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Alexander and Bonin Gallery, New York, NY

View from Walker Street | Photo: Michael Moran

Entry gallery with main gallery beyond | Photo: Michael Moran

Main gallery | Photo: Michael Moran

Main gallery | Photo: Michael Moran

Meeting room with office doors closed | Photo: Michael Moran

Meeting room looking into private offices | Photo: Michael Moran

Work area | Photo: Michael Moran

Entry view showing stair to lower gallery | Photo: Michael Moran

Stair to lower gallery | Photo: Michael Moran

Lower gallery | Photo: Michael Moran

Lower gallery | Photo: Michael Moran

Reception desk | Photo: Michael Moran

Entry gallery | Photo: Michael Moran

Rendering of Main Gallery

Model Section

Ground + Lower Level Floor Plans

Gallery Section

Mockup

In Construction

In Construction

In Construction

The site for a new gallery for Alexander and Bonin consists of the ground floor and lower level of an 1867 cast-iron building on Walker Street. The former factory is characterized by its loft proportions and a central line of cast-iron columns that recall iconic art spaces, such as 112 Greene Street, that are inseparable from the history of contemporary art in New York.

The upper level is divided into thirds to create a sequence of distinct spaces. Elevated above the sidewalk by two feet, an entry gallery overlooks Walker Street, forming a space of transition between the city and the gallery sequence. An opening in a new wall leads into the main gallery space, a thirty five foot square with fourteen foot tall walls, which occupies the central third of the upper level. Towards the rear, offices and meeting spaces are organized under a continuous skylight with vertical views of the inner block and the sky. The gallery sequence is extended to the lower level with a new opening in the floor and a steel stair. Here, spaces dedicated to video and private viewing are joined with storage and support areas.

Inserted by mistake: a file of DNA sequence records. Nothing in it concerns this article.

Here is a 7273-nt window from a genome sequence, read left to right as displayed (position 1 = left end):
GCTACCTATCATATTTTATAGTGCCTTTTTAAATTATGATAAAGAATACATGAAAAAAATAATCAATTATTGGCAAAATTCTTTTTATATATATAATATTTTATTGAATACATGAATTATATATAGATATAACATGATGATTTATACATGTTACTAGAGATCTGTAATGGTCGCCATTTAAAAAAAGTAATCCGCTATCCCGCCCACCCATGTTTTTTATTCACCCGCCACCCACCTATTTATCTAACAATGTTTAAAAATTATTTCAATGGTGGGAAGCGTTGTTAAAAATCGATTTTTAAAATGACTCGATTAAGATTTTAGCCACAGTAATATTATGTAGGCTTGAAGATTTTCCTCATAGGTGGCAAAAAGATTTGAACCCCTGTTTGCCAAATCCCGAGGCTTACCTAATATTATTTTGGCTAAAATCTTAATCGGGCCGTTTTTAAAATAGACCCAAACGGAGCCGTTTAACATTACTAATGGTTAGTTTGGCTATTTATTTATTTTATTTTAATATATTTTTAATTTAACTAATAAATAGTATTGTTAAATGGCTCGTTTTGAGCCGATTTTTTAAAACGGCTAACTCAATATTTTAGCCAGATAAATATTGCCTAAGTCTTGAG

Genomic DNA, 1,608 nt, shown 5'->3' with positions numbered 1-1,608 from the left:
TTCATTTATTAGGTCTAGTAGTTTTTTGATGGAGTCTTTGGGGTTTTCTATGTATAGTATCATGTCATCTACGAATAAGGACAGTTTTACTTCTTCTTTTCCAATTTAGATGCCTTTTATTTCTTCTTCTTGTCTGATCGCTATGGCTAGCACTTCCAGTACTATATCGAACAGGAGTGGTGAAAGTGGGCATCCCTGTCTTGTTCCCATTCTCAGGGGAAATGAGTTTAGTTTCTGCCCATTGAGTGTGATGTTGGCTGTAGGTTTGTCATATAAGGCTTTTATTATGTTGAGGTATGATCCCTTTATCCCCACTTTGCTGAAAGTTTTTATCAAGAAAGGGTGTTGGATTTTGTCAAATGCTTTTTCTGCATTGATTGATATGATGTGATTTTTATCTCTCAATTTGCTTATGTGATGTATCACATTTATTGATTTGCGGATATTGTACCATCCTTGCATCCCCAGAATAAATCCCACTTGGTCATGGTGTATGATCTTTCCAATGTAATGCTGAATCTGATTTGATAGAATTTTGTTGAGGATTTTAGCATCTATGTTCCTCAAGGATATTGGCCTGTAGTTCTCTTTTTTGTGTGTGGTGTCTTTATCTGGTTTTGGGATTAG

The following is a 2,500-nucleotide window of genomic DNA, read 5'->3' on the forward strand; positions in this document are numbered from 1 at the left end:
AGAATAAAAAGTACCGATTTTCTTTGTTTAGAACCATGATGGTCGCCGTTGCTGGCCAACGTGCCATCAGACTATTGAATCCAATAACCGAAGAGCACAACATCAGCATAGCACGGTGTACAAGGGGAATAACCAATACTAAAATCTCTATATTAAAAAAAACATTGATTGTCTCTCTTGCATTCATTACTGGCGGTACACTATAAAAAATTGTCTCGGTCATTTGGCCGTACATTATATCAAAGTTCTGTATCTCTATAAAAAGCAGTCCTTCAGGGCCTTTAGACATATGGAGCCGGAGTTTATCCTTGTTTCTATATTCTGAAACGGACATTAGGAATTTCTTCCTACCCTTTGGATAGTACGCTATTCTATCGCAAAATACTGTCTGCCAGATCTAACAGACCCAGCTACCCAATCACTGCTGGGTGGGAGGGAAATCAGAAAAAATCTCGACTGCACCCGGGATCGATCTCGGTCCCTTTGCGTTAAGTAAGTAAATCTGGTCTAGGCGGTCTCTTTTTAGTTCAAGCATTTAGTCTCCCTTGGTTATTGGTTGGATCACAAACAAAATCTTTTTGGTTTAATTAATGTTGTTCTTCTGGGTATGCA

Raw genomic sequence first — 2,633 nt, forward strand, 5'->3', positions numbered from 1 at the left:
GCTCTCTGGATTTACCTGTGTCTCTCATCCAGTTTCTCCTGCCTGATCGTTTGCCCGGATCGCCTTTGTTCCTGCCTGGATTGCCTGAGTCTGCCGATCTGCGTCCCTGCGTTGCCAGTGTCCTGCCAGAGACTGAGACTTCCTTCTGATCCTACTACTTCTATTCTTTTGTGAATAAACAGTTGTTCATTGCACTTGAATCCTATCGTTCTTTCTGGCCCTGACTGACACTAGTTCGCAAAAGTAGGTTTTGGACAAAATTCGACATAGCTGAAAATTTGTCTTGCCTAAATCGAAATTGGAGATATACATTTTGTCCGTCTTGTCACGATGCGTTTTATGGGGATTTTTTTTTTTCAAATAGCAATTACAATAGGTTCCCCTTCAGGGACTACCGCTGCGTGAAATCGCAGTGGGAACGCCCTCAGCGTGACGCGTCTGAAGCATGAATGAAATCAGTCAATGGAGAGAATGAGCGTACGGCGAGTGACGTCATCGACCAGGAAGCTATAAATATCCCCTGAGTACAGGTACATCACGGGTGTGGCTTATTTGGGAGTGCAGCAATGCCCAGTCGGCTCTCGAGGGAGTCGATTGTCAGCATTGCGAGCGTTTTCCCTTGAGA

An environment for art is created that is simultaneously neutral and site-specific. Large scale white walls are created for display, taking advantage of the proportions of the existing loft, while the approach towards materials and architectural detail introduces sensory qualities that complement the experience of art. The historic cast-iron columns are stripped of paint and left incomplete without their missing ornamental capitals; a new wood floor forms a continuous surface throughout; and new steel assemblages of wire mesh and bent plates form a delicate frame to the stair and double-height space connecting the floors.

PROJECT TEAM: Tim Bade, Jane Stageberg, Martin Cox, Rob Bundy, Alissa Chastain